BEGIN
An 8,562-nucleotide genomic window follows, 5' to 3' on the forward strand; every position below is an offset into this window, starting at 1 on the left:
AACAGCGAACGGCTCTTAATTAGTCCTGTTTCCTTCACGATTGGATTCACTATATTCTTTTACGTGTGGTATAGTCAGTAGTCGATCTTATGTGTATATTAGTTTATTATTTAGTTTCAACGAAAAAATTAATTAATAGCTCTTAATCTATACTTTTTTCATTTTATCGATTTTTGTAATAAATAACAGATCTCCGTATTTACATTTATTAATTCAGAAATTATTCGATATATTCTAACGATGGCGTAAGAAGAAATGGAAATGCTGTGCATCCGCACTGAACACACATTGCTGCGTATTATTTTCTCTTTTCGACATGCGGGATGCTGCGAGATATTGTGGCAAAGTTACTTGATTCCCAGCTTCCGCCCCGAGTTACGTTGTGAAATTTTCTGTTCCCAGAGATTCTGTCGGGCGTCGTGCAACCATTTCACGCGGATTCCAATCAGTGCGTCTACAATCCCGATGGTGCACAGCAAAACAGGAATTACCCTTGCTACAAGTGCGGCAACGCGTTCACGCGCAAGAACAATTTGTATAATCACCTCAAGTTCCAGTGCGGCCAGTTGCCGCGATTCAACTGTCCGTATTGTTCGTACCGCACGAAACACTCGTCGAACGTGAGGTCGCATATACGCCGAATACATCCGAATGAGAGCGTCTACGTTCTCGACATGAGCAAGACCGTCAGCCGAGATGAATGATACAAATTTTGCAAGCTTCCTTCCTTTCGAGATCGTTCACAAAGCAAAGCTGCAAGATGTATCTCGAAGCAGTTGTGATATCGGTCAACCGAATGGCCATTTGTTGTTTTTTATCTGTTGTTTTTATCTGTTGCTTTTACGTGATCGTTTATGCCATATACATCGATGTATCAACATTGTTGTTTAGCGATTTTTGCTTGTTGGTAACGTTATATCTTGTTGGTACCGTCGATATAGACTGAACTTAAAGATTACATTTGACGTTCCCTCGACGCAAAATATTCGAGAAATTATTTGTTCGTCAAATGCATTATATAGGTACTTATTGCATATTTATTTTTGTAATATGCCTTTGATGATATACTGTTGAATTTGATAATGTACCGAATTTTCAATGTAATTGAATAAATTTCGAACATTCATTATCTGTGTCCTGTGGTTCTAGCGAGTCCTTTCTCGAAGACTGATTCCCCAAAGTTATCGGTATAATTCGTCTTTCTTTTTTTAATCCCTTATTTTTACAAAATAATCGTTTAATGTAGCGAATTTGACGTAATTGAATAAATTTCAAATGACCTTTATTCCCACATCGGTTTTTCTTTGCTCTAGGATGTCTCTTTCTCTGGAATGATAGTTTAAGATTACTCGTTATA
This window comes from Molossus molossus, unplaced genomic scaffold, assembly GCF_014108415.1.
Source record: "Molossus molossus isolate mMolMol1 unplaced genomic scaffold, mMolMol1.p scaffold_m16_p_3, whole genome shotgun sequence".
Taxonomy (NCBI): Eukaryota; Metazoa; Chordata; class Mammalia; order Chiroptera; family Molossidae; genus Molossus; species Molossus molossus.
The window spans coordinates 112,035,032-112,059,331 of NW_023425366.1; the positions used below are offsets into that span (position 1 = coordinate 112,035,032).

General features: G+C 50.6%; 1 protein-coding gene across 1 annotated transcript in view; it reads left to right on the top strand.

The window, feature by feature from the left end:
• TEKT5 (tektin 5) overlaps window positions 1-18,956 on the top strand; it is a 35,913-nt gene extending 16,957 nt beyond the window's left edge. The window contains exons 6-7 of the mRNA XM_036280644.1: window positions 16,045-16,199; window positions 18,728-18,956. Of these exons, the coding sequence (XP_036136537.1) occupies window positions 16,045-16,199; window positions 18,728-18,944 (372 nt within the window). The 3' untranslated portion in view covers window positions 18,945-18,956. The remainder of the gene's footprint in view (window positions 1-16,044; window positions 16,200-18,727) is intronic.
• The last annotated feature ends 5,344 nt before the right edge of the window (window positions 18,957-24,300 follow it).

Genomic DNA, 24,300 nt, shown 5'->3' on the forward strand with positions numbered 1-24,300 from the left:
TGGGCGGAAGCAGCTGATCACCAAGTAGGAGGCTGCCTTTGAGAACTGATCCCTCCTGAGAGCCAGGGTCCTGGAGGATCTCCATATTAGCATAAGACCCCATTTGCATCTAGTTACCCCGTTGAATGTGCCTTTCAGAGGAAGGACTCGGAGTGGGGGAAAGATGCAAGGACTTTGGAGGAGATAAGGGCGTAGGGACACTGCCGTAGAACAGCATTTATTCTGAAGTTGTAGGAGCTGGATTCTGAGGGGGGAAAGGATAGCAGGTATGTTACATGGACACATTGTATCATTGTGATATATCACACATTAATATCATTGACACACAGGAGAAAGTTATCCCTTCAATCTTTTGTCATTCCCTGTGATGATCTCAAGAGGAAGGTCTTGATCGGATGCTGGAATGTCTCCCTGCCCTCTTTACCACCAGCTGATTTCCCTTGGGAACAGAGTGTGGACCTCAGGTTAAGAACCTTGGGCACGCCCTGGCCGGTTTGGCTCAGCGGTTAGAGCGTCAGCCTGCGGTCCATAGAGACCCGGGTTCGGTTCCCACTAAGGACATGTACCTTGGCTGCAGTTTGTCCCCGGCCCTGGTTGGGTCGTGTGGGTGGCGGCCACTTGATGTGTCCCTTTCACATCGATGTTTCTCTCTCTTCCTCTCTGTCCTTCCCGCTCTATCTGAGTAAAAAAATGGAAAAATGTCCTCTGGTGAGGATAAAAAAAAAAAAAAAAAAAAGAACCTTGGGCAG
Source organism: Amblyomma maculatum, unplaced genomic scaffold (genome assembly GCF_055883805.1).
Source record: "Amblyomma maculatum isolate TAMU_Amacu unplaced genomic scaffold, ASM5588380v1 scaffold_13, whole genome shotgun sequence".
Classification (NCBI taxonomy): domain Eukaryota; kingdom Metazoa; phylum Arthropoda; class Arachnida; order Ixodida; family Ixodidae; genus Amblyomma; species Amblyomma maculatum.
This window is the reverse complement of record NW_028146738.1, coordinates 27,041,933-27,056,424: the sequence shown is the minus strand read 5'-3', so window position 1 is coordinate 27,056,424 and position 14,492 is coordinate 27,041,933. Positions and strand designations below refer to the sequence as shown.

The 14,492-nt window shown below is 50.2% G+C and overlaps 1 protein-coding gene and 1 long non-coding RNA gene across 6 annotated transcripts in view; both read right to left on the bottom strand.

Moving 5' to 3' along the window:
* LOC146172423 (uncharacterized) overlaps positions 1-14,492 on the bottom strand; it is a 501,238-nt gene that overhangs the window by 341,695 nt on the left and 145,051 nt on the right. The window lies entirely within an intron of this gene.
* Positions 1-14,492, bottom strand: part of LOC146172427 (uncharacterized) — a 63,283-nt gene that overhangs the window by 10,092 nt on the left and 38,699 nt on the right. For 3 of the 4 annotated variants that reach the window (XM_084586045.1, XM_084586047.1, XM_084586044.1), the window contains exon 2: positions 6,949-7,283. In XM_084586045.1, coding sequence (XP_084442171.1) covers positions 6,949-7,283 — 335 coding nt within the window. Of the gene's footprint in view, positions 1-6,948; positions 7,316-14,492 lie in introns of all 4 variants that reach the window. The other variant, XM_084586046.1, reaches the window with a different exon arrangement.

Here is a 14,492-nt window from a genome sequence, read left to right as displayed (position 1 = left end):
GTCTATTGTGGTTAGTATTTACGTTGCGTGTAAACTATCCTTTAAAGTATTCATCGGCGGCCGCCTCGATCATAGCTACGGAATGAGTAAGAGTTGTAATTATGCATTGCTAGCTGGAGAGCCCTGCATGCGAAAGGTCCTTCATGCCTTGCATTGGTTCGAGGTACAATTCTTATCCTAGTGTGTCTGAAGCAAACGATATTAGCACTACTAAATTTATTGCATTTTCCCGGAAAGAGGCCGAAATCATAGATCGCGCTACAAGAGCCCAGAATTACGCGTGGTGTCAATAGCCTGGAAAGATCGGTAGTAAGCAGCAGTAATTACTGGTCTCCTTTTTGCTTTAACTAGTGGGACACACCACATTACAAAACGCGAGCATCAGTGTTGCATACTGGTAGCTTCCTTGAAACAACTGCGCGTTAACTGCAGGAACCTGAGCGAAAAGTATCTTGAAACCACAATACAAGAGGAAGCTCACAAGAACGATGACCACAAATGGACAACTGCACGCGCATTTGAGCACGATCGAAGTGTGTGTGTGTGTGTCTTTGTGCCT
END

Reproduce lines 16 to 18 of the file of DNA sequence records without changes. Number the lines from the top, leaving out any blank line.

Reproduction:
This window is the reverse complement of record NW_028146738.1, coordinates 27,041,933-27,056,424: the sequence shown is the minus strand read 5'-3', so window position 1 is coordinate 27,056,424 and position 14,492 is coordinate 27,041,933. Positions and strand designations below refer to the sequence as shown.

The 14,492-nt window shown below is 50.2% G+C and overlaps 1 protein-coding gene and 1 long non-coding RNA gene across 6 annotated transcripts in view; both read right to left on the bottom strand.

Moving 5' to 3' along the window: